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Warpproof Pans

chefwong Jul 20, 2008 02:56 PM

What do ya'll think of the pans over at WS. Don't shop much there as better deals can be found elsewhere.....but I just happened to stroll into their store and their sheet pans, etc were incredibly thick and heavy.

I need to add a stash of sheet pans, jelly/cookie sheets, mini muffins, etc to my stash.
I use the mini-muffins for meatballs

Just curious what do you guys recommend for bakeware sheets that don't warp...

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  1. m
    mpalmer6c RE: chefwong Jul 20, 2008 06:54 PM

    Maybe I'm just lucky, but I've never had cookie pan (shallow baking pan, sheet pan, whatever) that's warped. They've all been chap, too.

    1. r
      rockfish42 RE: chefwong Jul 20, 2008 10:28 PM

      WS + Williams Sonoma?
      I use a pair of half sheet pans I bought at a local restaurant supply store and they are pretty bullet proof. If you want a bit of an upgrade get the Lincoln food service half sheet pans that are 13 gauge, they're a bit hard to find and some will still warp at roasting temperatures, but should return to normal after cooling.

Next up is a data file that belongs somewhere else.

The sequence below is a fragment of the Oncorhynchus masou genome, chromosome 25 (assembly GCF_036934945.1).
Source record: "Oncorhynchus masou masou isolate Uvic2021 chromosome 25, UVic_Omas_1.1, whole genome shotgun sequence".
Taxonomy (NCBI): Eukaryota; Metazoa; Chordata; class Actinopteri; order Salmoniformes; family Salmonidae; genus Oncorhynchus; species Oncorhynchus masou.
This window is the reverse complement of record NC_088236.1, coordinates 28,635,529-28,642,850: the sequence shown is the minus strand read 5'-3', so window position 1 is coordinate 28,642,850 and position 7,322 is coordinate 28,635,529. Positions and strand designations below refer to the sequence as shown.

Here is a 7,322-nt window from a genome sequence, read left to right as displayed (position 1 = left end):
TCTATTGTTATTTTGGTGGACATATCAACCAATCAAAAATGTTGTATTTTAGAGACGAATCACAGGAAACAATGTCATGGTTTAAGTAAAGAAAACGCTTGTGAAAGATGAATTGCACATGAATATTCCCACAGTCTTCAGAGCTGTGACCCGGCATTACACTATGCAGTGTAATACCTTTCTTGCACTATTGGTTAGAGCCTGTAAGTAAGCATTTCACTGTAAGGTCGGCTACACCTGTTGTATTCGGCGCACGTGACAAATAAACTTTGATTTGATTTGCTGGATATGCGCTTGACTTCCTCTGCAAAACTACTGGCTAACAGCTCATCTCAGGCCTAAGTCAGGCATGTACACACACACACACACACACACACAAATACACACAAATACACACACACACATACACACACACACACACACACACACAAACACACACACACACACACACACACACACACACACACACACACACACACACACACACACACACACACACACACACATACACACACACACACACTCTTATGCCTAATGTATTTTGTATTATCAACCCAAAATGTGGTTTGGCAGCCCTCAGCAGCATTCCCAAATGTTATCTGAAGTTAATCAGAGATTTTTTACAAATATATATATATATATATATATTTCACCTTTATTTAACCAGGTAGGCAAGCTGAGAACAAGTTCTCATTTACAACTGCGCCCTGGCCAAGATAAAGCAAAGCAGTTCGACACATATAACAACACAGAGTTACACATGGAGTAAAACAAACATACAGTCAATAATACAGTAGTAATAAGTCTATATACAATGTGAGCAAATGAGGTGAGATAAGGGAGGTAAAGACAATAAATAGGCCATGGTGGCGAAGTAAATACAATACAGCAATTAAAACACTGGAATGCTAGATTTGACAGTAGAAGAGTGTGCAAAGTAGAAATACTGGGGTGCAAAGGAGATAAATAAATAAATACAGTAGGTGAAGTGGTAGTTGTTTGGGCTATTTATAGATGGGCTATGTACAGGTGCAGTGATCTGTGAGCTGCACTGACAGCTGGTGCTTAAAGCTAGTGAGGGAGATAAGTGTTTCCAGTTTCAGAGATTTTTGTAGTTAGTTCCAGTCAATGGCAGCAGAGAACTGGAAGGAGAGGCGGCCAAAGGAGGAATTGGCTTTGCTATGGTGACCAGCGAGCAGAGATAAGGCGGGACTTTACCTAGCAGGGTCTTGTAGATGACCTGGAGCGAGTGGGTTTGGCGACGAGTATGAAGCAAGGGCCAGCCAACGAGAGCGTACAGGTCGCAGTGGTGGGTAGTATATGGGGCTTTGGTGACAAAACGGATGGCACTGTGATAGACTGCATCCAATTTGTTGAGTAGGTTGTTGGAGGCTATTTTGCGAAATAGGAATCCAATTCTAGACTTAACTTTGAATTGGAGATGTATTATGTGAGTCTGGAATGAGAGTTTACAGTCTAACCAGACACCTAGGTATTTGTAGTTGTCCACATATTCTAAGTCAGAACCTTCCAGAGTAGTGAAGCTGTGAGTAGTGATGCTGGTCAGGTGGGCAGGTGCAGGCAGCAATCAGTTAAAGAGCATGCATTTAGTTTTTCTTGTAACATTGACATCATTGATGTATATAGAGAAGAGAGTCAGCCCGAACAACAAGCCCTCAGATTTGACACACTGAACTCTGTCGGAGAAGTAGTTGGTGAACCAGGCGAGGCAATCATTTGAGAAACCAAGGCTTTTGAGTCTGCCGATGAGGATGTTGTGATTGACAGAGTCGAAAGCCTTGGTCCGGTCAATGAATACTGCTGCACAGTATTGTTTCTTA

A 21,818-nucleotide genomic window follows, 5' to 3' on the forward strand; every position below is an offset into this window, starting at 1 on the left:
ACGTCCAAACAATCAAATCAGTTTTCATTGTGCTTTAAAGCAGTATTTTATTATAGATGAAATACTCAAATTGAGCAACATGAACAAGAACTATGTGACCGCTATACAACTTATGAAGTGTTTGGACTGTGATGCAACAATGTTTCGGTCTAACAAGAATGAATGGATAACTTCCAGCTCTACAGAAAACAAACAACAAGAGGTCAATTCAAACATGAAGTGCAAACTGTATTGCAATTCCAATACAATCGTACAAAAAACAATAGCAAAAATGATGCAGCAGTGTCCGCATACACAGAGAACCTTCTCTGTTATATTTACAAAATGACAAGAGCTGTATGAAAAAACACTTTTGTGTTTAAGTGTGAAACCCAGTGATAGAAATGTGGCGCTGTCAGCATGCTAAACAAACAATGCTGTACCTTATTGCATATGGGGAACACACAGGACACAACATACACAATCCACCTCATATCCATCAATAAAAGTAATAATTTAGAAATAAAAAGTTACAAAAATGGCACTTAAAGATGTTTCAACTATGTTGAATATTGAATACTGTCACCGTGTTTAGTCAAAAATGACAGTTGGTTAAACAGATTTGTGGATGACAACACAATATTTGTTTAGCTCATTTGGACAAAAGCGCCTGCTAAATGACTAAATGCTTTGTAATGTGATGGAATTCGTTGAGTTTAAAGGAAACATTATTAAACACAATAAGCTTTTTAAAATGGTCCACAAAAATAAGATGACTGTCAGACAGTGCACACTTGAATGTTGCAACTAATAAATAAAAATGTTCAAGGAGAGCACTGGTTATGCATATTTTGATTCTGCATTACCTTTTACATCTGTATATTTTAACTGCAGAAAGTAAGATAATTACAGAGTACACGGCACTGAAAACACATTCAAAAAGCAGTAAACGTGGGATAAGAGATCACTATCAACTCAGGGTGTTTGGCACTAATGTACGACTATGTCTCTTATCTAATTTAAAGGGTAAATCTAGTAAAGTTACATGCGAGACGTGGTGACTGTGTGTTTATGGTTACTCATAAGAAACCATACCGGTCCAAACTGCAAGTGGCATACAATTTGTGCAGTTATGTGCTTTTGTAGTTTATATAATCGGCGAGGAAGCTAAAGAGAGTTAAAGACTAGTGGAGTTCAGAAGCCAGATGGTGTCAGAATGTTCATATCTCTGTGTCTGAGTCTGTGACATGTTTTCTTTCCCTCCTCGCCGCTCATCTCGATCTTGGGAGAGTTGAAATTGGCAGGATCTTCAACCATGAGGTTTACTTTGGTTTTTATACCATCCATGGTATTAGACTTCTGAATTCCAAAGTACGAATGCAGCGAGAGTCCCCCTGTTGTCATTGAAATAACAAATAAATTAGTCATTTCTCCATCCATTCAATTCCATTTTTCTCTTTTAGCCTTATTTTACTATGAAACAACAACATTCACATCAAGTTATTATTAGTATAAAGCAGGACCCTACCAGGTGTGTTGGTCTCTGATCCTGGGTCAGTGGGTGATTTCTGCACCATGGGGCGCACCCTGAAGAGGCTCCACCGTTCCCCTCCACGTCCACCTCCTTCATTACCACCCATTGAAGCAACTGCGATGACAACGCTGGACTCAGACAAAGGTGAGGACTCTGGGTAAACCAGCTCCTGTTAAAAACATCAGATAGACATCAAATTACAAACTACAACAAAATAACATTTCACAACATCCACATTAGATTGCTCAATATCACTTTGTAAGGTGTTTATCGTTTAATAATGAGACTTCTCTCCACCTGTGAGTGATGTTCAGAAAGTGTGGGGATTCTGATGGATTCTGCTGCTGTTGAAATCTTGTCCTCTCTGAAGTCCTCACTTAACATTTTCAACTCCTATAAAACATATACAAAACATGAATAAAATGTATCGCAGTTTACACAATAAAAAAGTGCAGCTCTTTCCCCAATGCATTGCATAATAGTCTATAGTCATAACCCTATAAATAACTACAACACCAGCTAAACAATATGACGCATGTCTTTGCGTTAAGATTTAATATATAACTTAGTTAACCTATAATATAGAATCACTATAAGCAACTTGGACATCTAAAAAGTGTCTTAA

1. JK Grence the Cosmic Jester RE: chefwong Jul 21, 2008 05:18 AM

        They are overpriced. Go to a restaurant supply store for sheet pan type stuff. For loaf pans... of all things, Ecko Baker's Secret that they have at almost every grocery store in the land. It works well, it's dirt cheap, what more could you ask?

        1. j
          janniecooks RE: chefwong Jul 21, 2008 06:28 AM

          For baking cookies and as an all purpose roasting pan the half-sheet aluminum baking pans (call them jelly roll pans if you will) are the greatest. The light color ensures that your cookies don't burn or over-brown on the bottom, things don't much stick, and they clean up beautifully with little effort. They are heavy enough so they never warp. I absolutely love my aluminum pans. Purchased mine at Sam's Club, they were sold in pairs. Now if I could just find quarter-sheet sized pans I'd be delirous!

          10 Replies
          1. re: janniecooks
            dscheidt RE: janniecooks Jul 21, 2008 10:55 AM

            Lincoln number 5220. Available at any restaurant supply.